Growth is a double edged sword. Unchecked, growth can be cancerous and destructive. It is this type of ceaseless expansion that has put our society into the precarious environmental and financial positions in which we currently find ourselves. On the other hand, growth can be regenerative and life-giving. Following a forest fire or a bitter winter, the first green shoots to emerge from the earth bear witness to the earth's ability to restore life in the wake of disaster.

My goal for this blog is pretty simple and open-ended: I want to document and share with family and friends my efforts to incorporate an ever increasing degree of self sufficiency, voluntary simplicity, and environmentally-conscious design into my life as a would be urban homesteader.

Tuesday, February 16, 2010

R.I.P. Turkey Boy

This past Saturday evening our 'Burbstead was the scene of a minor tragedy. As I was preparing to take the kids to a basketball game, I went to close up the chicken coop and noticed that one of our girls (Turkey Boy) was missing. A flashlight search around the yard ensued without any results. I set the kids up inside and went back out to look some more. I found her in the corner of the chicken run, laying in some mud and half covered in leaves. She was freezing cold and barely breathing. I took her inside, cleaned her off, and set her in a laundry basket full of straw with some warm towels on top. She seemed to be breathing a little better before I went to sleep, but the next morning she was dead.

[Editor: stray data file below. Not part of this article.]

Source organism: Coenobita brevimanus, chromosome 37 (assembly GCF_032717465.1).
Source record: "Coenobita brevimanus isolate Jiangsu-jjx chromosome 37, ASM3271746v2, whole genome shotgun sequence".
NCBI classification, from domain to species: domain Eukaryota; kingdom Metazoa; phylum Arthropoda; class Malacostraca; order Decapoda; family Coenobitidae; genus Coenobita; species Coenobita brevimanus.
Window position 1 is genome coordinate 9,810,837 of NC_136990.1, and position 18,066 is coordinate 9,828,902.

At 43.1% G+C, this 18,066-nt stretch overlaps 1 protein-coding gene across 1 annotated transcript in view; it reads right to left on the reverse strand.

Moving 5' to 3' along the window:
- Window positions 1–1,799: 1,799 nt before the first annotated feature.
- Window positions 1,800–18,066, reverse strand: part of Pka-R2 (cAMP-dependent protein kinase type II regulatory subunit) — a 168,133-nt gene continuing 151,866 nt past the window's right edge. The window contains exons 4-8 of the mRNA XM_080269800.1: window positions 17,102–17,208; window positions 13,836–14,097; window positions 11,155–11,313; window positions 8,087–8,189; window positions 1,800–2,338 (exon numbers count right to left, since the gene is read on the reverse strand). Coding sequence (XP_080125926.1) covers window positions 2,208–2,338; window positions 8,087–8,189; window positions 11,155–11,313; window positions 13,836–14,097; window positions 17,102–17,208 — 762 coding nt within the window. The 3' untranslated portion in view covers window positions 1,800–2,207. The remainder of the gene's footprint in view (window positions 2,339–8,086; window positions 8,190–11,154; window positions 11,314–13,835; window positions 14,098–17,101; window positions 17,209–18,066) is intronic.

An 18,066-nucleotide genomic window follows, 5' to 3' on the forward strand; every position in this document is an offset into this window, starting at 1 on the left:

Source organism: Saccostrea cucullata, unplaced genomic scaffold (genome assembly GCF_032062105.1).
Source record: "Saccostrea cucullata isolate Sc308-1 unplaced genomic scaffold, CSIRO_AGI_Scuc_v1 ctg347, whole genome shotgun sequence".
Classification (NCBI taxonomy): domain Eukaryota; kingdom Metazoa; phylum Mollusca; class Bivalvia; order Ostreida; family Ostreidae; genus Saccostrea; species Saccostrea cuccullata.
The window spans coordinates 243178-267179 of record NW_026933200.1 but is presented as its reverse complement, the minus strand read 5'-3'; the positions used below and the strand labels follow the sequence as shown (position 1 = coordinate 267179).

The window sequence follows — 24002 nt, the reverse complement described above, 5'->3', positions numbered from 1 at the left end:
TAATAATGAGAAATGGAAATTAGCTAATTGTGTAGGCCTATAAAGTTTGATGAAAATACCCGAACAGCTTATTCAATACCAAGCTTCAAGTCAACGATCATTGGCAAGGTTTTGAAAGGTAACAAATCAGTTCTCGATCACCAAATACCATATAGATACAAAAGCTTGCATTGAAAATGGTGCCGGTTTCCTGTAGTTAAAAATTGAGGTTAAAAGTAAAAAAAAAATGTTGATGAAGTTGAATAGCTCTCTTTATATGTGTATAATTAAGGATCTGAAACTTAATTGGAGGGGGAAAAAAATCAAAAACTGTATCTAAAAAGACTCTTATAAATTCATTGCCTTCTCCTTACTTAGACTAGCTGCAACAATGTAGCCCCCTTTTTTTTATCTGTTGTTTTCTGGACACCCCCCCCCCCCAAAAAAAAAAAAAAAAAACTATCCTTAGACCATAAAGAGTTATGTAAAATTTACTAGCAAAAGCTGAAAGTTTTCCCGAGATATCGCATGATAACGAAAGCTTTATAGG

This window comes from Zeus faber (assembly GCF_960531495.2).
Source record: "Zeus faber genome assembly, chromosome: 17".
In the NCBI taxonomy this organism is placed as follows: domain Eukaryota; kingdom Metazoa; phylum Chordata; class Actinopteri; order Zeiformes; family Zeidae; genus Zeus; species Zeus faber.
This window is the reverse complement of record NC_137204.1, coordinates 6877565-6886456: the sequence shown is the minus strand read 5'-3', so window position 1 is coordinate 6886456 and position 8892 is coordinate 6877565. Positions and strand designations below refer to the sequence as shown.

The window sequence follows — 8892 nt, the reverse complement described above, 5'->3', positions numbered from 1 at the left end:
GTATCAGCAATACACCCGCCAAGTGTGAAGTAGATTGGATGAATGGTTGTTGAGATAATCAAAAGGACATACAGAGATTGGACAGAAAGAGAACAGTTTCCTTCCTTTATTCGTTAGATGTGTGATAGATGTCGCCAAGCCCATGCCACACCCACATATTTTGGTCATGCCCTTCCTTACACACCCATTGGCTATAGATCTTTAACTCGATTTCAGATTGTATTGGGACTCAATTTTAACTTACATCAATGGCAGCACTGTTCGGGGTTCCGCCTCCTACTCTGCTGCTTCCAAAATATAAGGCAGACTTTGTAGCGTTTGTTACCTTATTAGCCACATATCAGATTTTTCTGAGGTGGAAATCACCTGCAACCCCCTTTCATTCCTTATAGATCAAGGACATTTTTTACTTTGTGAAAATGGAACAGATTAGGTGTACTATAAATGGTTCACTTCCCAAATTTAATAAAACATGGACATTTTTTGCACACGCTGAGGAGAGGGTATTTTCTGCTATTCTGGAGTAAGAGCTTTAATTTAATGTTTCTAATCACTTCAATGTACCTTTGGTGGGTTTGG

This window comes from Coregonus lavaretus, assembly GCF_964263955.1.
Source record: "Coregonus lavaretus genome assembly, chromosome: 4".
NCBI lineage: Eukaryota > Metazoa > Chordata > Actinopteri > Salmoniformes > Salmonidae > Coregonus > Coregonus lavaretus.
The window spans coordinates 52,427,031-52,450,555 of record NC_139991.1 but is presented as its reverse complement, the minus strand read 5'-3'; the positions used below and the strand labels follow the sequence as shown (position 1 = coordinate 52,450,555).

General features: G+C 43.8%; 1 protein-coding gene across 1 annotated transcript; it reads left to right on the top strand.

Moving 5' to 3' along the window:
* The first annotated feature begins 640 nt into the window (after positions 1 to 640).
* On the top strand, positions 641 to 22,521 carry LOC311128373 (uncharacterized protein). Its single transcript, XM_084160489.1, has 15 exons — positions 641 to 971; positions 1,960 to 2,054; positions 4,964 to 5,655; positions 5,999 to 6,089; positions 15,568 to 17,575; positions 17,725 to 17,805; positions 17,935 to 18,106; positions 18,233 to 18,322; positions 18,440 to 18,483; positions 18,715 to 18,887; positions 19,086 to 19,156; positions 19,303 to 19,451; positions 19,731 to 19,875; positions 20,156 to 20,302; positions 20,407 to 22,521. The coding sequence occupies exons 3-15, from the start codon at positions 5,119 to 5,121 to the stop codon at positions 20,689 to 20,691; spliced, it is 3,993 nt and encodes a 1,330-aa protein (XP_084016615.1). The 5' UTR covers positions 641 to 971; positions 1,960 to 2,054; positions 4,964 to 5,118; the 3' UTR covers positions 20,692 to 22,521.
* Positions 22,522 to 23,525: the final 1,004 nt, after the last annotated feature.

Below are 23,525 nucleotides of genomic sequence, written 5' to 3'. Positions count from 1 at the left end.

Turkey Boy was a big, gangly, weird looking chicken. She belonged to my son Alex, and he was understandably upset when she died. We buried her in the garden, and I told Alex that when it gets warmer we'll plant a special flower there for her. On the scale of traumatic childhood pet experiences, I suppose this falls somewhere in between flushing a school-carnival goldfish and having to shoot Old Yeller. It provided an interesting opportunity to talk to my kids about the natural cycle of life. They seemed to grasp the concept that nothing lasts forever and everything is connected to everything else a little easier than most adults probably do. After he finished crying, Alex's first question was if we could cut Turkey Boy up and eat her. :)

For the record, the remaining six chickens appear to be unfazed by their coopmate's passing.

1 comment:

  1. Oh man, that made me laugh. Alex's response is great. What ever came of the chickens they were supposed to be getting for Christmas?
    Also, where does tumble drying a kitten fall between the gold fish and Old Yeller?